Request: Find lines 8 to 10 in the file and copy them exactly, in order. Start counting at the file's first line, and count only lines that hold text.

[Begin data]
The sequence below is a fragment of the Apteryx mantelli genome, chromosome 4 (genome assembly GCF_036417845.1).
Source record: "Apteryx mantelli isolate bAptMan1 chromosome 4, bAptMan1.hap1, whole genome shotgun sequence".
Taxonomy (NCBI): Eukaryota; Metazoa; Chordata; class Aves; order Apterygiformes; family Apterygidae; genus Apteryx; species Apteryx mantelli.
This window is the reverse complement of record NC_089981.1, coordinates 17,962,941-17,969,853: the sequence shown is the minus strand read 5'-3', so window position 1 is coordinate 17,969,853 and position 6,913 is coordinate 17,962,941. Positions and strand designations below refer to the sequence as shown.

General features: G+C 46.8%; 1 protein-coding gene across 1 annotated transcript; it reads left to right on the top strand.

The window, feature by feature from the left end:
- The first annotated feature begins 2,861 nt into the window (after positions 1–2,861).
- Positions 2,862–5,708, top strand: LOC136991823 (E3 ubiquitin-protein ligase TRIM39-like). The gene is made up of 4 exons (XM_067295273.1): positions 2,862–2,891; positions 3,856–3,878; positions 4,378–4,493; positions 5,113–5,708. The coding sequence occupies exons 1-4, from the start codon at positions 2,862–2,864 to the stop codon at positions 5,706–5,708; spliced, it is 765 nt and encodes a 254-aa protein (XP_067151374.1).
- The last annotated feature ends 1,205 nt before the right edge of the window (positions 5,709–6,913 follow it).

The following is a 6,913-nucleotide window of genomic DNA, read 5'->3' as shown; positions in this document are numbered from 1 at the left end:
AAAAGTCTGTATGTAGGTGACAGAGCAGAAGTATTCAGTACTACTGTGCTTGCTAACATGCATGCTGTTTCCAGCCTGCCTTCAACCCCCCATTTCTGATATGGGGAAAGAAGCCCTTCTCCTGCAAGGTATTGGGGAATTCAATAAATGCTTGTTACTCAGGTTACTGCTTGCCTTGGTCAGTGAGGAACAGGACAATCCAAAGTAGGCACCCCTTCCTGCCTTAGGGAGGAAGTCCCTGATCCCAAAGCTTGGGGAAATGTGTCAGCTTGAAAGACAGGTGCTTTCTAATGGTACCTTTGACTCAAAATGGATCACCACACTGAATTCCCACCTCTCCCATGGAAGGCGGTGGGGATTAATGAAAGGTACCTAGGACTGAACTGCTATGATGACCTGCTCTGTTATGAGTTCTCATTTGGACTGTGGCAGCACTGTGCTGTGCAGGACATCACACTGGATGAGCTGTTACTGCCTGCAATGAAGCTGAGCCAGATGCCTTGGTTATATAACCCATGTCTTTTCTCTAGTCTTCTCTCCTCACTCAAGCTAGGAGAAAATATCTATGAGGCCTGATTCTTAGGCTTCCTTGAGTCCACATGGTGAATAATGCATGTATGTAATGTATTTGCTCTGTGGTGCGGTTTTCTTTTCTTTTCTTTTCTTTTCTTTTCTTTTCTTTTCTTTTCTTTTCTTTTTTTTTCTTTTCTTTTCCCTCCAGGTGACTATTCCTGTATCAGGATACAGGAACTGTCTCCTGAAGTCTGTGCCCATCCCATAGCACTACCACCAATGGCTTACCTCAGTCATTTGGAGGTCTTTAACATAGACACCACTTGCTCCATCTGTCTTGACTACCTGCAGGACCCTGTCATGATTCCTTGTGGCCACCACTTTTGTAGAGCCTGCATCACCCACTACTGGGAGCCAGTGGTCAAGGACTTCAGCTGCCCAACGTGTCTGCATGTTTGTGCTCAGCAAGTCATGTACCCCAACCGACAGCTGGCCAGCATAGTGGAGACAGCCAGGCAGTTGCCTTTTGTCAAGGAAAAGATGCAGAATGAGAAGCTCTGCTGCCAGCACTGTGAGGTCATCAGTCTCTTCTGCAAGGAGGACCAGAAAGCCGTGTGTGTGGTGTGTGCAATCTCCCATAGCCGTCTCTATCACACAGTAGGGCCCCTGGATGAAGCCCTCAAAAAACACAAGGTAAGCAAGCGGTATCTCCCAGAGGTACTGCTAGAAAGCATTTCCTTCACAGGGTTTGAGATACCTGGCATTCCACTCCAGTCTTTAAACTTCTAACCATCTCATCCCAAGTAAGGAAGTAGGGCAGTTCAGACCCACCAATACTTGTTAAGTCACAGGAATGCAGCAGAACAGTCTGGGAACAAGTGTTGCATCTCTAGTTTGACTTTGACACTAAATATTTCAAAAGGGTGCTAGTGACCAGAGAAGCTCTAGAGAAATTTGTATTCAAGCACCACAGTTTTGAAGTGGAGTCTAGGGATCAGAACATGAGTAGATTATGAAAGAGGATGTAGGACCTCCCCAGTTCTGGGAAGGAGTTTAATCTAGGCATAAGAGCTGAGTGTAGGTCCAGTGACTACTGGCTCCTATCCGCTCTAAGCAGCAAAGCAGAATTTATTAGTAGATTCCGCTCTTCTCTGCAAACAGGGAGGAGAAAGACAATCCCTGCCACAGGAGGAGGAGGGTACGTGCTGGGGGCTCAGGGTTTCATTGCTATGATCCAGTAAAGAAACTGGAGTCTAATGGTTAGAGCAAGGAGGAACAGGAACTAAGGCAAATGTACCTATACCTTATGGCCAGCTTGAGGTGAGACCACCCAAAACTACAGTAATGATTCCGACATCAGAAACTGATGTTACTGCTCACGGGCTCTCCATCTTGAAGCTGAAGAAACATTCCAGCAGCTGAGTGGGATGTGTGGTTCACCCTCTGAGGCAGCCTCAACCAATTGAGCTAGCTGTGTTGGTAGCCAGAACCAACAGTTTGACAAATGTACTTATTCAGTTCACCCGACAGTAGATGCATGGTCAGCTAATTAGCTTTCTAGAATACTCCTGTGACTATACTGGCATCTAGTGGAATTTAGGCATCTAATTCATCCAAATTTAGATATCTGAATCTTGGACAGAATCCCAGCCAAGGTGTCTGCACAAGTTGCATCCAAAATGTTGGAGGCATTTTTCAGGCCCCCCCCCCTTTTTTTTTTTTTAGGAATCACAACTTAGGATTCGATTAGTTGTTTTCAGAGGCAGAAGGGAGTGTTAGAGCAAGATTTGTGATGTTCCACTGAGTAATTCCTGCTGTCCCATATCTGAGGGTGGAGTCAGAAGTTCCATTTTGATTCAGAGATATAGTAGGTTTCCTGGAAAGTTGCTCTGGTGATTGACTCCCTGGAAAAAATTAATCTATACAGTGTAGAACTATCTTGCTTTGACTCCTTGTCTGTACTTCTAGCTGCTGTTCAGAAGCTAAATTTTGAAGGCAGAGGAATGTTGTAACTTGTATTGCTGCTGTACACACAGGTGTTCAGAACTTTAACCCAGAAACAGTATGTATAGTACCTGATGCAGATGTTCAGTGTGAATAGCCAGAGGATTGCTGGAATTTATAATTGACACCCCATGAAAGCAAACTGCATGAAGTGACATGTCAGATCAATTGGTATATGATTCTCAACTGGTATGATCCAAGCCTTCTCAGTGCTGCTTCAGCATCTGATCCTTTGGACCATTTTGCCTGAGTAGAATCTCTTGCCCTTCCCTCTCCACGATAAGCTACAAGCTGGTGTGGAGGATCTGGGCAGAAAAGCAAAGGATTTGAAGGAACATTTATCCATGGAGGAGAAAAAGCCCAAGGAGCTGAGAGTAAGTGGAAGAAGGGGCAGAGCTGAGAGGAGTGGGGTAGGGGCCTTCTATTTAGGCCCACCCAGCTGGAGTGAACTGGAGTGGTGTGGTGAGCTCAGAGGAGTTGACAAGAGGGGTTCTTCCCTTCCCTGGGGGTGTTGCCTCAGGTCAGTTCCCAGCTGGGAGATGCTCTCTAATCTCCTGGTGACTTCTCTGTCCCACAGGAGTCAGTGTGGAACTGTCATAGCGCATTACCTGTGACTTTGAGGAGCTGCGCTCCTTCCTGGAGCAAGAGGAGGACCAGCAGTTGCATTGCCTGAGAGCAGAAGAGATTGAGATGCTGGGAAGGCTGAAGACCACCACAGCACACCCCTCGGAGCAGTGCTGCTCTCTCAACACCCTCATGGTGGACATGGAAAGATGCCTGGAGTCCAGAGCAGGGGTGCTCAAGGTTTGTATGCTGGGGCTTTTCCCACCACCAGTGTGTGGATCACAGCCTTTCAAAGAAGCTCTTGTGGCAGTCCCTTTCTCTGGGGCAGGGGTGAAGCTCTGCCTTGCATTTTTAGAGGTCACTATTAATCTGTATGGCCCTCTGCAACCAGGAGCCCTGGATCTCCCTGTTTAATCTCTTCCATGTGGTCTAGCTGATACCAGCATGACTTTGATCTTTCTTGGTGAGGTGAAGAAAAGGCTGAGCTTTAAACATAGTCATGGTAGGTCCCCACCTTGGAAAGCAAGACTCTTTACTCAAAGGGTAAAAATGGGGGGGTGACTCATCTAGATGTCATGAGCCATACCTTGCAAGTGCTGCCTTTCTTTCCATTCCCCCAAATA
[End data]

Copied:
- Positions 2,862–5,708, top strand: LOC136991823 (E3 ubiquitin-protein ligase TRIM39-like). The gene is made up of 4 exons (XM_067295273.1): positions 2,862–2,891; positions 3,856–3,878; positions 4,378–4,493; positions 5,113–5,708. The coding sequence occupies exons 1-4, from the start codon at positions 2,862–2,864 to the stop codon at positions 5,706–5,708; spliced, it is 765 nt and encodes a 254-aa protein (XP_067151374.1).
- The last annotated feature ends 1,205 nt before the right edge of the window (positions 5,709–6,913 follow it).

The following is a 6,913-nucleotide window of genomic DNA, read 5'->3' as shown; positions in this document are numbered from 1 at the left end: